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Why do you have sadness in the first Jhana?


#1

Why do you have sadness in the first Jhana?

It appears you still have the sadness in first Jhana.
What sort of sadness it is?
The Vitakka and Vicara in First Jhana are wholesome. That is loving kindness thoughts and renunciation thoughts which cannot be leading to sadness.

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While a mendicant is meditating—diligent, keen, and resolute—the faculty of sadness arises. They understand: ‘The faculty of sadness has arisen in me. And that has a foundation, a source, a condition, and a reason. It’s not possible for the faculty of sadness to arise without a foundation, a source, a condition, or a reason.’ They understand the faculty of sadness, its origin, its cessation, and where that faculty of sadness that’s arisen ceases without anything left over. And where does that faculty of sadness that’s arisen cease without anything left over? It’s when, as the placing of the mind and keeping it connected are stilled, a mendicant enters and remains in the second absorption, which has the rapture and bliss born of immersion, with internal clarity and confidence, and unified mind, without placing the mind and keeping it connected. That’s where the faculty of sadness that’s arisen ceases without anything left over. They’re called a mendicant who understands the cessation of the faculty of sadness, and who applies their mind to that end.


#2

Bhikkhu Bodhi translates it as displeasure not sadness. So it could be seen as a vedana (unpleasantness) situation rather than a sankhara (sadness) situation.

About your comment “The Vitakka and Vicara in First Jhana are wholesome” I’m not sure about that. Have you got some sutta references to support it?


#3

There is the case where a monk, secluded from sensuality, secluded from unskillful qualities, enters &; remains in the first jhana:

https://www.accesstoinsight.org/tipitaka/an/an09/an09.036.than.html


#5

Well ‘sadness’ doesn’t have to be unskillful. It can wholesome in the case of nibbida.


#6

In my opinion sadness is unwholsome, even though it is finer than the body pain which was eliminated in first Jhana.


#7

Can a mental state with unpleasant feelings arise from the roots of what is wholesome ie without craving, aversion and delusion?


#8

What about Karuna? Witnessing the suffering in the world - even while knowing this is the way things are. Direct witnessing of suffering does arouse compassion, which requires an understanding of the nature of suffering being experienced by another…


#9

Thank you all for your answers.
Some interesting answers from Stack Exchange.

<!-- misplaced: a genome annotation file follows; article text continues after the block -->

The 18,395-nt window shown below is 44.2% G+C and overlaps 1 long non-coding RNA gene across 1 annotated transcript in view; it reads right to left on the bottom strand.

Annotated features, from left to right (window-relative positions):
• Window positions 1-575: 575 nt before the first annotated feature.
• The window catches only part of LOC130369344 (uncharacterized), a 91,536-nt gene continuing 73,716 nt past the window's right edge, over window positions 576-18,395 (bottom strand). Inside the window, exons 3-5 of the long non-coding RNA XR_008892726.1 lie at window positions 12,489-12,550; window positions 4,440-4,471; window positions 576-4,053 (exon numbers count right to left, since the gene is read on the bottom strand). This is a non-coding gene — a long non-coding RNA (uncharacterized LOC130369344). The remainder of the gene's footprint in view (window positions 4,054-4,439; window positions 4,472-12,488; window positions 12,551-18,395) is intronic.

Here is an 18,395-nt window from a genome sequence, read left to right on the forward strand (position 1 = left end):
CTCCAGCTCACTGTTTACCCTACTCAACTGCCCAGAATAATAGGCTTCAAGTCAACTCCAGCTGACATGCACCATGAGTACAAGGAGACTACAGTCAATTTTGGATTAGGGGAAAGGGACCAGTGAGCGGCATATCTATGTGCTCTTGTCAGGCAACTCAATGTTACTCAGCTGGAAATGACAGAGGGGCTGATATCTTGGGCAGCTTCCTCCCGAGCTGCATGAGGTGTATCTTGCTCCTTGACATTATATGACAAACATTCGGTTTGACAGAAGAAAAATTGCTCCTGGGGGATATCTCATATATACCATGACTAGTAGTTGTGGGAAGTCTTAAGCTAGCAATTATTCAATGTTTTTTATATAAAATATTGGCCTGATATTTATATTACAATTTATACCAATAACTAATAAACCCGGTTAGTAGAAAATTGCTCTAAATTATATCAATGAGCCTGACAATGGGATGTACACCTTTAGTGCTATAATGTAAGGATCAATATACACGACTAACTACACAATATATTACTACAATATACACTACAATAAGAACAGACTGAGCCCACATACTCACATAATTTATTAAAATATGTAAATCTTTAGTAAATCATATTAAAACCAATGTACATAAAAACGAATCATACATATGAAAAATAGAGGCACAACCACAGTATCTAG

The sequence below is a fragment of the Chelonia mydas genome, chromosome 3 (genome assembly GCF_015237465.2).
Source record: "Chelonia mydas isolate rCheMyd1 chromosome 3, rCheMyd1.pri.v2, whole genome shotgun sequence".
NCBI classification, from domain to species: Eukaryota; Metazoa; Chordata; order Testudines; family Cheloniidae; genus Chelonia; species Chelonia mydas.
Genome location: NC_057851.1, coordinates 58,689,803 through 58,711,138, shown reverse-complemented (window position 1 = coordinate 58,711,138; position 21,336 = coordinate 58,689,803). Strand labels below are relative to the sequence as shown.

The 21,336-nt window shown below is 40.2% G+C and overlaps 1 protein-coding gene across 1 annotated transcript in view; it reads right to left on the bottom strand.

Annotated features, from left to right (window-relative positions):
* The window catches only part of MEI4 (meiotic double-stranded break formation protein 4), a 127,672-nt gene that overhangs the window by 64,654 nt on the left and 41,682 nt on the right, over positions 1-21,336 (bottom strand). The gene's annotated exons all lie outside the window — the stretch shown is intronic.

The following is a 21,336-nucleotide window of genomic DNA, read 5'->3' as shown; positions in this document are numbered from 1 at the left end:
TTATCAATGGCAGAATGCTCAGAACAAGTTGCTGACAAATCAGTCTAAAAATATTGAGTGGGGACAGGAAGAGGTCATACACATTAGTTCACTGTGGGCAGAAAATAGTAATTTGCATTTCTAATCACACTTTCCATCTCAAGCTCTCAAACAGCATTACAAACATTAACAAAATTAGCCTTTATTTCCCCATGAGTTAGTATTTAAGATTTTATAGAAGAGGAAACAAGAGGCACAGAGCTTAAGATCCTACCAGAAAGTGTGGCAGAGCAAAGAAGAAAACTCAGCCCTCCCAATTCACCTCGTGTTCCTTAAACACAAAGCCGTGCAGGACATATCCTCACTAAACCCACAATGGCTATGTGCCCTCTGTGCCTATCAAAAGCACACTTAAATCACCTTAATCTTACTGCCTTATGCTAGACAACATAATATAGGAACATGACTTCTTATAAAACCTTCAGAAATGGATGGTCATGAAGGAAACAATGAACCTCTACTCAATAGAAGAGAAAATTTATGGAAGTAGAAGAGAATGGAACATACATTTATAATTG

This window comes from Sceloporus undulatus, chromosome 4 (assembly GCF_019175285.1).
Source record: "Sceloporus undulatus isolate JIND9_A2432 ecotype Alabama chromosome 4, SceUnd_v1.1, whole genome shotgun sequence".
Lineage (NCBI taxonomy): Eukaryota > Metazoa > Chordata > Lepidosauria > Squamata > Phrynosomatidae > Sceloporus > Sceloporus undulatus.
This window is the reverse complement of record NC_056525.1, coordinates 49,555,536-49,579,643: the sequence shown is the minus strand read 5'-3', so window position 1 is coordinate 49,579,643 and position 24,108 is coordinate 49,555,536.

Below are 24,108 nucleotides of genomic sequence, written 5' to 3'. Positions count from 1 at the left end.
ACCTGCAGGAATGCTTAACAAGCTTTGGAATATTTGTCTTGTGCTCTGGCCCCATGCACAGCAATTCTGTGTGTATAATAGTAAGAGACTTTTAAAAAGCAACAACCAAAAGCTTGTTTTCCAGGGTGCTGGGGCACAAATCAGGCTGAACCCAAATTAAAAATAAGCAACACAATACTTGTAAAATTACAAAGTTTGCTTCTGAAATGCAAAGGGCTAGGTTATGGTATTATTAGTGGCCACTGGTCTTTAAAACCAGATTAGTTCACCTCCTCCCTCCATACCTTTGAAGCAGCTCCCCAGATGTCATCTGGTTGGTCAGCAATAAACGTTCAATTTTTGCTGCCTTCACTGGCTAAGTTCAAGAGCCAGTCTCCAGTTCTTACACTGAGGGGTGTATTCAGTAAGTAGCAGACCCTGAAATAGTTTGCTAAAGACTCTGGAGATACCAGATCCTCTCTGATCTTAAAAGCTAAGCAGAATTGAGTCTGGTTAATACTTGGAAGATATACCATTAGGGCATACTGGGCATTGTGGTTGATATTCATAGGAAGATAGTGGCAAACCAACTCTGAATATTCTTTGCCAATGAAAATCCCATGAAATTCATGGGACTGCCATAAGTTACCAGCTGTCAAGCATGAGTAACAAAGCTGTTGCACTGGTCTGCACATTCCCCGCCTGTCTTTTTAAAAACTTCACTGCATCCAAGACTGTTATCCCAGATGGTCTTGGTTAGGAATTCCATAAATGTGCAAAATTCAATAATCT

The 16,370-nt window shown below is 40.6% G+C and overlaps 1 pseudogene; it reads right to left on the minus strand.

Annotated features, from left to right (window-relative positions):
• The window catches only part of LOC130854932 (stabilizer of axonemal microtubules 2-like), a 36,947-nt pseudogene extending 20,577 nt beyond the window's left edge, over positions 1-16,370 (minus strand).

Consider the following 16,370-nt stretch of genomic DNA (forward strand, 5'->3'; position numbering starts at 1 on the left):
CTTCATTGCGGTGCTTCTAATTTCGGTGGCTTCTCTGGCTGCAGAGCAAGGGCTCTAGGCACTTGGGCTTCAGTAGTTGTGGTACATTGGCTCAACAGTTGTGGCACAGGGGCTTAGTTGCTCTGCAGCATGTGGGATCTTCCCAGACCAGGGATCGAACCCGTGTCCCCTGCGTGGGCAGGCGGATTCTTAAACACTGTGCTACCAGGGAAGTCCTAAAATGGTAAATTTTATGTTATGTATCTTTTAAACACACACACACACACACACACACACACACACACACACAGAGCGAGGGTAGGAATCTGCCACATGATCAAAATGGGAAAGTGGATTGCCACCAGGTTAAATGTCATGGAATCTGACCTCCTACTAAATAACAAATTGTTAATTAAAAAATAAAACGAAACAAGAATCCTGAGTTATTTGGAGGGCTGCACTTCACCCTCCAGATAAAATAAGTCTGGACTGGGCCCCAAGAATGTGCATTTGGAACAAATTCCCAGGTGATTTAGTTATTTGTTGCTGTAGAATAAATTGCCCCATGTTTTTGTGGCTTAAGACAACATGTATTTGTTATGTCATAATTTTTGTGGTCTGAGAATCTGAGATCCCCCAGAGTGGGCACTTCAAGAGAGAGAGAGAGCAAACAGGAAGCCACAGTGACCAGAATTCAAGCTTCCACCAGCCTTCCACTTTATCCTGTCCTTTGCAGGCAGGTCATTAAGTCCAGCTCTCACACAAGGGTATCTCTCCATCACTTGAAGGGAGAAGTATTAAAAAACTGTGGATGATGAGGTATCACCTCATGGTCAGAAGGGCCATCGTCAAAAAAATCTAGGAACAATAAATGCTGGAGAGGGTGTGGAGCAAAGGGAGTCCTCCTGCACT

Paccittiya 8 & teaching laity
#10

If someone “thinks” sadness is unwholesome, and wills oneself toward a “wholesome” state; they forget this: both are fabricated.


#11

How is that relevant? Some fabrications are wholesome and others are not. For example, the four jhanas and the five nivaranas are fabricated. The jhanas are wholesome and the nivaranas are not.


#12

I think that is the answer.

According to Wikipedia, “Sadness is an emotional pain associated with, or characterized by, feelings of disadvantage, loss, despair, grief, helplessness, disappointment and sorrow.” Those don’t sound like mental activities that could take place in a state of jhana.

So yeah, translating it as displeasure or unpleasantness seems to make more sense. And, as has been noted, even the unpleasant vedanas cannot occur during the other jhanas.


#13

I am not sure if it is relevant at all. Maybe. Maybe not.


#14

Even if that is the case why do you have displeasure in first Jhana?
Pali word for sadness here is Domnasa.
What is the Pali word for sadness?


#15

I someone were to focus on the impermanence of mental states in the jhana, and in being dedicated to it, there were to realise unsatisfactoriness they might experience some unpleasant mental state while experiencing that realisation. In non-jhanic states, there is renunciate sadness. This is non-sensual and arises when the practitioner thinks ‘I have yet to attain nibbana’… The Buddha even says if a mendicant continues to uphold his life as a mendicant even with tears in their eyes (paraphrasing) it would still be wholesome. Insight practices can lead to disenchantment which is also unpleasant and has been recently called the dark night of the soul but is a advanced state of progress. Despite Abhidhamma (admittedly not the most favoured of my texts) going black and white on the dhammas, reality isn’t that ‘simples’.